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Archive for February 2015

Driving Your Career

Driving Your Career

Nobody is driving your career but you. And if you have been coasting on auto-pilot, you are paying the price in lost opportunity. Over the years, I’ve asked hundreds of the most accomplished leaders in American business what it takes to drive a career to the top. Here’s what they said:

• A career is not a ladder, but a highway with off-ramps and on-ramps and turns that will take you to interesting places. You may want to go north, but you can get there by heading east.

• Sometimes, the way to go up is to go down. Or sideways.

• Take on projects that you can put your name on.

•Be a change agent Embrace risk.

• Don’t be afraid to take on a challenge—even if you fear you don’t know enough about it. You will learn it through your leadership of others.

• You are in charge of your own destiny. There is no pre-set path to success.

• Give yourself permission to promote yourself rather than waiting for somebody else to promote you. Don’t wait for a promotion to take on new responsibility.

• You can always go home. You can’t always reconstruct an opportunity. Have a run at it and give up later if it is necessary, but an opportunity may never come again.

• You are not always ready for a promotion. You are not the No. 1 person until you have the job. You can’t practice for it until you do it.

• Don’t be afraid to go lateral. Go for the best experiences.

• Always ask what you can do better.

• Work in an environment that has a culture that is consistent with your values.

• Merchandise your success. Don’t be humble about your results.

• It is not the responsibility of senior management to notice your results.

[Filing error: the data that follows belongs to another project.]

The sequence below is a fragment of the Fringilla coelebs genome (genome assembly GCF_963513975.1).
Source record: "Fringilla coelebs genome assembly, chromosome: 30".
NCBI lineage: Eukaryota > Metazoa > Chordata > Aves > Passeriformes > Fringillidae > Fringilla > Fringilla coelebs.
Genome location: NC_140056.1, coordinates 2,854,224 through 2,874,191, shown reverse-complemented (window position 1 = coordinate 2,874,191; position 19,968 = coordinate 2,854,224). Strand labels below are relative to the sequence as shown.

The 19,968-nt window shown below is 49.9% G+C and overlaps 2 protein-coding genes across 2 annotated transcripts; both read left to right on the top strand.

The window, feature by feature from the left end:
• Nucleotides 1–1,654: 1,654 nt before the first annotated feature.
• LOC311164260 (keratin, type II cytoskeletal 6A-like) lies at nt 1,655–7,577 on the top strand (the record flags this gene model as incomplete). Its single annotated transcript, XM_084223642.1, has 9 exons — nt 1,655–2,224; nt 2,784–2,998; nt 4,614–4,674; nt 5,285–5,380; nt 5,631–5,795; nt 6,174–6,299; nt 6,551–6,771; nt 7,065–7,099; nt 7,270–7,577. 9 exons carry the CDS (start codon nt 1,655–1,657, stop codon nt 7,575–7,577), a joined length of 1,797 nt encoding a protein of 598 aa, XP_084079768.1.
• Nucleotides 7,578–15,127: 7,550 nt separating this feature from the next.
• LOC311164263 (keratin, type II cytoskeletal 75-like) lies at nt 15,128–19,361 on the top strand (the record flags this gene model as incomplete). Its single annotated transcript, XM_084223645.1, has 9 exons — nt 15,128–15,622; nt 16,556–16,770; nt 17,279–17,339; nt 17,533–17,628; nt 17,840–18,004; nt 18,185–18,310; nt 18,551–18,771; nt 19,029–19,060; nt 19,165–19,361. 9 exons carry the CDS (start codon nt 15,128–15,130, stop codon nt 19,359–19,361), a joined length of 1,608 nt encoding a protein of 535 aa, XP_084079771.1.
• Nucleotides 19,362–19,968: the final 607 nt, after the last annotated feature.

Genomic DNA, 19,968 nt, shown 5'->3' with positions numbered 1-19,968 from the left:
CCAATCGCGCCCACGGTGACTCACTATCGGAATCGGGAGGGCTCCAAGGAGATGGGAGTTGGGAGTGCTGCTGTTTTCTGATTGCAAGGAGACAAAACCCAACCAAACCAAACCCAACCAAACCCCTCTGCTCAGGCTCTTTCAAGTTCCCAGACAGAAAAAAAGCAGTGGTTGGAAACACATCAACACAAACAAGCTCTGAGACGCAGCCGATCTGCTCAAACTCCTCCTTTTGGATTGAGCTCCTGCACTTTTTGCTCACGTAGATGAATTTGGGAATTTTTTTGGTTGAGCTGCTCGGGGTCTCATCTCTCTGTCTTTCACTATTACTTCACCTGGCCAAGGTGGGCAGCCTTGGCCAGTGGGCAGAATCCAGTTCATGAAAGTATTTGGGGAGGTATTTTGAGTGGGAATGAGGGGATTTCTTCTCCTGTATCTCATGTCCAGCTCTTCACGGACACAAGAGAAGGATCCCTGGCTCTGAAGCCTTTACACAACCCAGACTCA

• You will be rewarded for your willingness to be bold and go after something.

• Speak up for yourself. Don’t always accept the immediate response. Continually push the envelope, but do it in a way that doesn’t alienate people.

• Ask your boss and boss’s boss how you are doing against your objectives. That way, they know what you are doing.

• It is okay to say no. It doesn’t mean you will never have another opportunity.

• If you stay in a demeaning situation or one that holds you back, you will become mediocre.

• Life is too short to do work that you are not passionate about.

• This is a marathon. It is not a sprint.

Fawn Germer works with organizations to drive the bottom line by getting talent out of the pipeline and into leadership. Book Fawn for speaking or coaching at

Stop Micromanaging

Stop Micromanaging

If you are conducting the orchestra, you can’t go out there and play all the instruments. Why is it that so many managers try to do that with their people? A lot of us have control issues, and it can be hard letting go. You know what you can deliver. You know you can hit a home run. But, if you stock your team with good, capable people, you also have to know that it is their turn to swing the bat and define themselves. You had your chance, so stop micromanaging.

Let your people shine. As a leader, your job is to create the vision and build the buy-in and alignment to make it become real. Your job is not todo all the work. People grow when their leader serves as a teacher and listener.

They suffocate when the “leader” is an unrelenting, domineering, know-it-all boss. You do not have to make every decision, even if you know deep down that you could do it faster or better. As your control expands, so does the need for you to let go of things so others are free to define themselves in their own roles.